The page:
“Bapi-every-body-is-going-away! I just want to go back now…” wailed our 6 year old son as he kicked water from a puddle. We had just visited the tomb of “Pacal” - the greatest and longest living Maya King.
It was raining hard and everyone else had already gone back to the tour bus. I was trying to capture some final images of the Temple of the Inscriptions with my ancient video camera.
We were on a 10-day road trip in Mexico. It was raining as expected in Palenque, one of the most fascinating, beautiful and haunting cities that the Maya built. Surrounded by lush tropical forests this place hides some of the biggest architectural Maya monuments discovered so far.
It was a busy holiday period and the place was swarming with tourists. Despite the rain, there was a flurry of colorful but temporary raincoats passing us by. I started recording bits and pieces of what the guide was saying. It was hard to understand his accented voice above all the surrounding noise - including that emanating from our wailing kid.
“Only 4% of this region has been excavated…”, said the tour guide.
Ok so we don’t know what we don’t know. Many questions remain unanswered. But one thing is clear – this was a fascinating age and a talented tribe of people that built these pyramids.
It is evident from the tablets, steles and inscriptions that have been discovered and deciphered - the Maya civilization was an advanced civilization consisting of architects, engineers, mathematicians, artists and astronomers, with their own hieroglyphic writing system and their calendar system called the Long Count. A year was 360 days consisting of 18 months of 20 days each.
The Maya believed that time was circular. One could return to the same place in time and space by completing the circle. They plotted the movements of the sun, moon and planets with remarkable accuracy. The Temple of Inscriptions where the tomb of Pacal resides - is an example of the astronomical prowess of the Maya. This building is designed in such a way that a person standing on top of the nearby Palace Tower, on the day of the winter solstice can see the setting sun sink precisely into Pacal’s tomb, perhaps signifying it to be the gateway to the underworld.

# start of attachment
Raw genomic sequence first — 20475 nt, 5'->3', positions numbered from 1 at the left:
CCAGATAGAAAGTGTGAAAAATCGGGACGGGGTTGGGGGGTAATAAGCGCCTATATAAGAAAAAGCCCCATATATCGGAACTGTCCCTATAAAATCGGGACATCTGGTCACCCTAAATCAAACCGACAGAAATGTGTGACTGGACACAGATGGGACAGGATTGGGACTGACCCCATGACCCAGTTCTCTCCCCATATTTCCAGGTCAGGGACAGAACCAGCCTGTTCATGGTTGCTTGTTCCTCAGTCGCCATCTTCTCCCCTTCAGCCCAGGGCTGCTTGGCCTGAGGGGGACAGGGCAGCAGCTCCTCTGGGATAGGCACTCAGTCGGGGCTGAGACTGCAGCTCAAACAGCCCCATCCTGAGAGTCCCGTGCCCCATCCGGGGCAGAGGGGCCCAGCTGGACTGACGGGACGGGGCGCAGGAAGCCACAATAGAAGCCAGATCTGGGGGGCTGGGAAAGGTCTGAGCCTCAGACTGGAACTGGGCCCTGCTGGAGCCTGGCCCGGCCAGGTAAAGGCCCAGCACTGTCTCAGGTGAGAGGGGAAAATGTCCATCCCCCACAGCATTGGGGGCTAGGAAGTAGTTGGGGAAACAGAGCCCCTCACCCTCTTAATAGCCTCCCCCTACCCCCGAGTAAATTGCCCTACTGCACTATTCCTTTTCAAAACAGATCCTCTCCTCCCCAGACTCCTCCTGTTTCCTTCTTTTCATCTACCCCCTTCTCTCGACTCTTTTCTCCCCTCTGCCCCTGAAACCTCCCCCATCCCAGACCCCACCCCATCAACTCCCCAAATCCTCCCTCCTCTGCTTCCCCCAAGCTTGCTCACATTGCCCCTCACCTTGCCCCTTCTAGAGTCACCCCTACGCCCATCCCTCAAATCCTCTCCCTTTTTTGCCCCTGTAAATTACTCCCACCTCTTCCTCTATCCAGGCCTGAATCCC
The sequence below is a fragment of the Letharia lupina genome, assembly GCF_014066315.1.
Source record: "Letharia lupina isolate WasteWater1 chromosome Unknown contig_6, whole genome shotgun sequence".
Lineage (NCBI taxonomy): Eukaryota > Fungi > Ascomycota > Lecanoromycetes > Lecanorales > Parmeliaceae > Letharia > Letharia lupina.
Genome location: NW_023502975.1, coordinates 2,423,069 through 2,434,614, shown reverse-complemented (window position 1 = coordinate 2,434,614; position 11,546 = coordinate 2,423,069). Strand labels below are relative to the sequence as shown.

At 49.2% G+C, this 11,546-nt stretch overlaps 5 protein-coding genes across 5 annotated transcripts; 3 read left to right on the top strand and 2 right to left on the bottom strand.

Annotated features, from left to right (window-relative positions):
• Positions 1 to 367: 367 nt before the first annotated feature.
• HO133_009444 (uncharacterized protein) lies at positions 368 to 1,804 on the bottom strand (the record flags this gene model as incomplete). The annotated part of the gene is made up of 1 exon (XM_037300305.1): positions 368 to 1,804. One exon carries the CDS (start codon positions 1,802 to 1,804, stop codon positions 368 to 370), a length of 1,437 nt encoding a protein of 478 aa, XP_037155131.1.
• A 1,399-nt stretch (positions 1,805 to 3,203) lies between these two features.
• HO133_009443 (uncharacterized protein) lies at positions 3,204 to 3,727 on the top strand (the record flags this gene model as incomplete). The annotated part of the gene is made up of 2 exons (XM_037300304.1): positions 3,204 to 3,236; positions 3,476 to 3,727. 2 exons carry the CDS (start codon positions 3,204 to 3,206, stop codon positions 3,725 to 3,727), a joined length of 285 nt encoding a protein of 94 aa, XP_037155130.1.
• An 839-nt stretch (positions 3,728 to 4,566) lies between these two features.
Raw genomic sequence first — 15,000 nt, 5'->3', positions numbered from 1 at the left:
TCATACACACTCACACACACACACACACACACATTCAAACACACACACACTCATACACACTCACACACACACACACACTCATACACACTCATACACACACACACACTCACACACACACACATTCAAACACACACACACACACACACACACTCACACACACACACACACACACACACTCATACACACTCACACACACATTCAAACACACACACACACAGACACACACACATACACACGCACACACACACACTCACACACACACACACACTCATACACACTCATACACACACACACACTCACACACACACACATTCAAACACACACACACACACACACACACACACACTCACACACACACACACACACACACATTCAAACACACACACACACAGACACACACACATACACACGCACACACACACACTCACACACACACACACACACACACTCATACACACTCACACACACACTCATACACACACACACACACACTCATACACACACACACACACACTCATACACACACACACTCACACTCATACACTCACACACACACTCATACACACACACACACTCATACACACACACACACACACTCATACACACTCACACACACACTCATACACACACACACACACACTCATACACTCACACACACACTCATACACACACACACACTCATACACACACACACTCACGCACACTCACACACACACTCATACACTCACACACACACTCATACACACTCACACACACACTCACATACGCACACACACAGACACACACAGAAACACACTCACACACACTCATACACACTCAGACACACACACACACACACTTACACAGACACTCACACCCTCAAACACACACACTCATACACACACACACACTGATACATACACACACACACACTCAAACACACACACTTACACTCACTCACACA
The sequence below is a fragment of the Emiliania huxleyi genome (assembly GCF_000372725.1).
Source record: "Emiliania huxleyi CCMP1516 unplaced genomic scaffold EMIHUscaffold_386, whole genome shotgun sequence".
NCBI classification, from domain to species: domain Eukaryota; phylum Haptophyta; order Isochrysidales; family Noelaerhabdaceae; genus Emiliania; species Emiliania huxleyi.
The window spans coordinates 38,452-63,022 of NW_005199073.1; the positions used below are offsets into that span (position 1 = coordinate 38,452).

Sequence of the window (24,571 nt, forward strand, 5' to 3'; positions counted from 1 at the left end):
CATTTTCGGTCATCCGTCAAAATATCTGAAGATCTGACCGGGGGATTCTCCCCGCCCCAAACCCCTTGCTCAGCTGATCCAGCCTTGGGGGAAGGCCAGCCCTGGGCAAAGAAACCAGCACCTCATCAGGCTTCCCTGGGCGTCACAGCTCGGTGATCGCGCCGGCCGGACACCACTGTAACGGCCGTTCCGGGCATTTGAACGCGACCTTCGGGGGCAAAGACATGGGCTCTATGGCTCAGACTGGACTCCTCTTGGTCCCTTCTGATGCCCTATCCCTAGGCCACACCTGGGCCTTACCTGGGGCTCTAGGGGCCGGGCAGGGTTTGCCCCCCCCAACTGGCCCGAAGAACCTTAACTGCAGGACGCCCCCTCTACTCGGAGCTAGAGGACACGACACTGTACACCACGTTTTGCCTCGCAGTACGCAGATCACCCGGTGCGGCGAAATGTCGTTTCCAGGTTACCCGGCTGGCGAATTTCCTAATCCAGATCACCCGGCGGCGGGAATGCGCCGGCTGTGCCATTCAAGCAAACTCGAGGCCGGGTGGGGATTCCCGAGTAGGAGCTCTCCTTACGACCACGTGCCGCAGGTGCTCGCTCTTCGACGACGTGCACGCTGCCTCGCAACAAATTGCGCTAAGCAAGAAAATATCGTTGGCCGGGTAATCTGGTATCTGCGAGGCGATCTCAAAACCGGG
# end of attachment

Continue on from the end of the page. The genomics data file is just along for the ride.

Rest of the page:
During Pacal’s reign the Maya prospered economically due to flourishing trade and commerce. Magnificent palaces, temples and courts were built and decorated tablets were installed to record the wealth and progress of that era.
Suddenly after a thousand years of growth, the Maya civilization seems to have collapsed in the 9th century. The reasons are still not known to us.
It could have been an earthquake or a plague like disease that led to the sudden collapse. One of the theories is that the Maya deforested the region to serve their increasing needs and to produce more of their monuments. For instance in order to make stucco they had to burn stone, for which they needed to get more and more wood from the forests. This could mean a tipping point was reached to trigger a dramatic change in climate.
Another theory is that there was growing inequity between the elite and the masses and a tipping point was reached then revolution broke out, the workers and peasants massacred the ruling class and with their passing the key learnings disappeared and that led to a rapid decline.
There are many such theories, but none are proven to be true yet. I guess any civilization could come to an end - if it reaches some sort of tipping point with the environment or with the social or economic set up.
Perhaps an angry young God became very impatient with the Maya and kicked their entire civilization out of existence. I looked at my son who was impatiently kicking the water from the puddles. Hmmm.
As we ran back to the waiting tour bus, I wondered if as per their ancient beliefs the Maya shall return one day and occupy positions of power and prominence in the world. What a strange thing to believe in today’s day and age. But I guess it finally depends on what we as civilized and scientific minded yet fantasy loving humans ultimately want to believe in.